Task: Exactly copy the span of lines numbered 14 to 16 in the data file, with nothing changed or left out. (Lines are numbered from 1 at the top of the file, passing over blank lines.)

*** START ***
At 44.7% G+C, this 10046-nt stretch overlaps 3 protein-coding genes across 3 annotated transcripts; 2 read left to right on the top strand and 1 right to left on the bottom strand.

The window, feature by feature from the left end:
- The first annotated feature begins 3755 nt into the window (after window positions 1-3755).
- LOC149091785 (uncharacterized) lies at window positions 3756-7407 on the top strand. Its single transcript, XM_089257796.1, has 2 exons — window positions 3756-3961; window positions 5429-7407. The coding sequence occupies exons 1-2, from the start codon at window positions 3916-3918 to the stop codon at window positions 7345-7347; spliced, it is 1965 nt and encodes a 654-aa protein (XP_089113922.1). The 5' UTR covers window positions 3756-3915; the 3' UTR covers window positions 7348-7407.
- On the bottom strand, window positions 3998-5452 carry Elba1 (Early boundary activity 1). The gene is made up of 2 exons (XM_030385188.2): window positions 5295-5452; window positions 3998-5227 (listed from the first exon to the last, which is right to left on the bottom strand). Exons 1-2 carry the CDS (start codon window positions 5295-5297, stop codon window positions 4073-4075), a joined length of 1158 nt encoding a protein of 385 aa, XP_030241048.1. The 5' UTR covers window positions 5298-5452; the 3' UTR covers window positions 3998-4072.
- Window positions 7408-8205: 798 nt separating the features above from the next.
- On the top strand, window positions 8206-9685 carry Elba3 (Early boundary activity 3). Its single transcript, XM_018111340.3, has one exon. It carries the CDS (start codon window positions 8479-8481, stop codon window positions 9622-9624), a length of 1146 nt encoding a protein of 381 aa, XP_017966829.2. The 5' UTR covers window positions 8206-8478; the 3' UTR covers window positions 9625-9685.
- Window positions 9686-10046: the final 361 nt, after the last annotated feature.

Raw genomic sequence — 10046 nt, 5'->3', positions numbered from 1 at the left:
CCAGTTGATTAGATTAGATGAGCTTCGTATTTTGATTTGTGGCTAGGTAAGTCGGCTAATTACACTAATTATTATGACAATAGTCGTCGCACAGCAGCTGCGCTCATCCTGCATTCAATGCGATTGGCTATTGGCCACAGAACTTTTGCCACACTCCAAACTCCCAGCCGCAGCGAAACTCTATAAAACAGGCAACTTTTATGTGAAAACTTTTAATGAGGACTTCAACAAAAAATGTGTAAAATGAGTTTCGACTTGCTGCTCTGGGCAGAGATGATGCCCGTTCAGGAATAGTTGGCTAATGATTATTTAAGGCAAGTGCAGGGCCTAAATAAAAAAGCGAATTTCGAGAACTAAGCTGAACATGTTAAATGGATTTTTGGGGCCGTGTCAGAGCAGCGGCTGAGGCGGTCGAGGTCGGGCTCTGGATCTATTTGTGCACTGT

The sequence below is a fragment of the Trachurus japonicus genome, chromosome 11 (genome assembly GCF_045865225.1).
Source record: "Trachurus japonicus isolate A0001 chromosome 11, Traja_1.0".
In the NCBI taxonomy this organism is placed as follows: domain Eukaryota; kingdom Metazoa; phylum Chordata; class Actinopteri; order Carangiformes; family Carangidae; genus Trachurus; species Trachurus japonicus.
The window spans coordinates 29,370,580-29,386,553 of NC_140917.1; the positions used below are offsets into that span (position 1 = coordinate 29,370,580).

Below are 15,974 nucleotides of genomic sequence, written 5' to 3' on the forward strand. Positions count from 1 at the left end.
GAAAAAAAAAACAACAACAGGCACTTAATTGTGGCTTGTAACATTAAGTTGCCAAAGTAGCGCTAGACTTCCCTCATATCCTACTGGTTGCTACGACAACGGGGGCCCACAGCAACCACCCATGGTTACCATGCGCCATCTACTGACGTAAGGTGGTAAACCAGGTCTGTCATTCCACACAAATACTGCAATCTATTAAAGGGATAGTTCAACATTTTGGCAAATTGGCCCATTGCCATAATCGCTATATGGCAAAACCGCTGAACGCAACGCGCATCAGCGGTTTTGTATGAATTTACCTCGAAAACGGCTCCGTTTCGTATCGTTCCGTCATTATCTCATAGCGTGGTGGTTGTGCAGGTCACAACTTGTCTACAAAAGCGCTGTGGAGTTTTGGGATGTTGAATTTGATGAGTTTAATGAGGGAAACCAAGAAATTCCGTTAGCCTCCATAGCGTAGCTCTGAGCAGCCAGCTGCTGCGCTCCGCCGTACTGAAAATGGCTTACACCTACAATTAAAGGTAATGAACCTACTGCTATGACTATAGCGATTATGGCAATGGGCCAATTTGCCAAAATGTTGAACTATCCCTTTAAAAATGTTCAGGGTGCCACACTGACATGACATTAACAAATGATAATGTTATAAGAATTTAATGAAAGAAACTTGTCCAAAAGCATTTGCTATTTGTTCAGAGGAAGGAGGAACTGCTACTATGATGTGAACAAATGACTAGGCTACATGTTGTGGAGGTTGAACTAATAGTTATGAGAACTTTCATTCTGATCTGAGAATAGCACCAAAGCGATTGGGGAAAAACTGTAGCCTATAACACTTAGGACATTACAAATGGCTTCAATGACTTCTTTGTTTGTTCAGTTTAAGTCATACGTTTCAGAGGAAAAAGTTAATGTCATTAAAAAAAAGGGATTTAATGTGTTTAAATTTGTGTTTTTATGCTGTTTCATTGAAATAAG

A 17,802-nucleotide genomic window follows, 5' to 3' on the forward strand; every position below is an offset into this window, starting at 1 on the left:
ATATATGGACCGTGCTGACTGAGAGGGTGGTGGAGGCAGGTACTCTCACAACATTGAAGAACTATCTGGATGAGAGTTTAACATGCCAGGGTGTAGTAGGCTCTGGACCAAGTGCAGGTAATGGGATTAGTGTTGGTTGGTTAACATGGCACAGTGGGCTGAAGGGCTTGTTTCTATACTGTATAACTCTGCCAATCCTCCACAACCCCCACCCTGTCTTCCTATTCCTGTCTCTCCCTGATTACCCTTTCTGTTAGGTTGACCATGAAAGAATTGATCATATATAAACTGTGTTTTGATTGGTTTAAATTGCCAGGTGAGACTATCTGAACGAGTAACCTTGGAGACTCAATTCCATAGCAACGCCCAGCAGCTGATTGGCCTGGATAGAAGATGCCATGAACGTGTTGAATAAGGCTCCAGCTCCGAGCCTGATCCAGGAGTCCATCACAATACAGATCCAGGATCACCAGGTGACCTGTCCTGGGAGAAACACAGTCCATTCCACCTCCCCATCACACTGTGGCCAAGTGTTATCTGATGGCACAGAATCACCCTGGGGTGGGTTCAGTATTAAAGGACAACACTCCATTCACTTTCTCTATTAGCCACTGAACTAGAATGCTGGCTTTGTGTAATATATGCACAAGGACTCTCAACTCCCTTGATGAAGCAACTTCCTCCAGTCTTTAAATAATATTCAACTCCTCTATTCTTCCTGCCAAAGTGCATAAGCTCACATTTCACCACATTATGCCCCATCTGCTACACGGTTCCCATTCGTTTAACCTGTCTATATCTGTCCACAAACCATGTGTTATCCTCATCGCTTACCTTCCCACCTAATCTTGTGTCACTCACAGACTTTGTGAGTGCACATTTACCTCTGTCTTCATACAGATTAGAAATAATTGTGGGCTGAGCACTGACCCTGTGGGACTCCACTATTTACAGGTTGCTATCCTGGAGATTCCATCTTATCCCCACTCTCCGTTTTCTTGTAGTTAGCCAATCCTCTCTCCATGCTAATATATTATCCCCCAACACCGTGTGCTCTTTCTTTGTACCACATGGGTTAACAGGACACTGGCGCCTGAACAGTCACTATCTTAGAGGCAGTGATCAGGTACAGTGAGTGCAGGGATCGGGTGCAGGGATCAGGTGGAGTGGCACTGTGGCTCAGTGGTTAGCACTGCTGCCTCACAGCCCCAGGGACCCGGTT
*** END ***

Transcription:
The window spans coordinates 29,370,580-29,386,553 of NC_140917.1; the positions used below are offsets into that span (position 1 = coordinate 29,370,580).

Below are 15,974 nucleotides of genomic sequence, written 5' to 3' on the forward strand. Positions count from 1 at the left end.
GAAAAAAAAAACAACAACAGGCACTTAATTGTGGCTTGTAACATTAAGTTGCCAAAGTAGCGCTAGACTTCCCTCATATCCTACTGGTTGCTACGACAACGGGGGCCCACAGCAACCACCCATGGTTACCATGCGCCATCTACTGACGTAAGGTGGTAAACCAGGTCTGTCATTCCACACAAATACTGCAATCTATTAAAGGGATAGTTCAACATTTTGGCAAATTGGCCCATTGCCATAATCGCTATATGGCAAAACCGCTGAACGCAACGCGCATCAGCGGTTTTGTATGAATTTACCTCGAAAACGGCTCCGTTTCGTATCGTTCCGTCATTATCTCATAGCGTGGTGGTTGTGCAGGTCACAACTTGTCTACAAAAGCGCTGTGGAGTTTTGGGATGTTGAATTTGATGAGTTTAATGAGGGAAACCAAGAAATTCCGTTAGCCTCCATAGCGTAGCTCTGAGCAGCCAGCTGCTGCGCTCCGCCGTACTGAAAATGGCTTACACCTACAATTAAAGGTAATGAACCTACTGCTATGACTATAGCGATTATGGCAATGGGCCAATTTGCCAAAATGTTGAACTATCCCTTTAAAAATGTTCAGGGTGCCACACTGACATGACATTAACAAATGATAATGTTATAAGAATTTAATGAAAGAAACTTGTCCAAAAGCATTTGCTATTTGTTCAGAGGAAGGAGGAACTGCTACTATGATGTGAACAAATGACTAGGCTACATGTTGTGGAGGTTGAACTAATAGTTATGAGAACTTTCATTCTGATCTGAGAATAGCACCAAAGCGATTGGGGAAAAACTGTAGCCTATAACACTTAGGACATTACAAATGGCTTCAATGACTTCTTTGTTTGTTCAGTTTAAGTCATACGTTTCAGAGGAAAAAGTTAATGTCATTAAAAAAAAGGGATTTAATGTGTTTAAATTTGTGTTTTTATGCTGTTTCATTGAAATAAG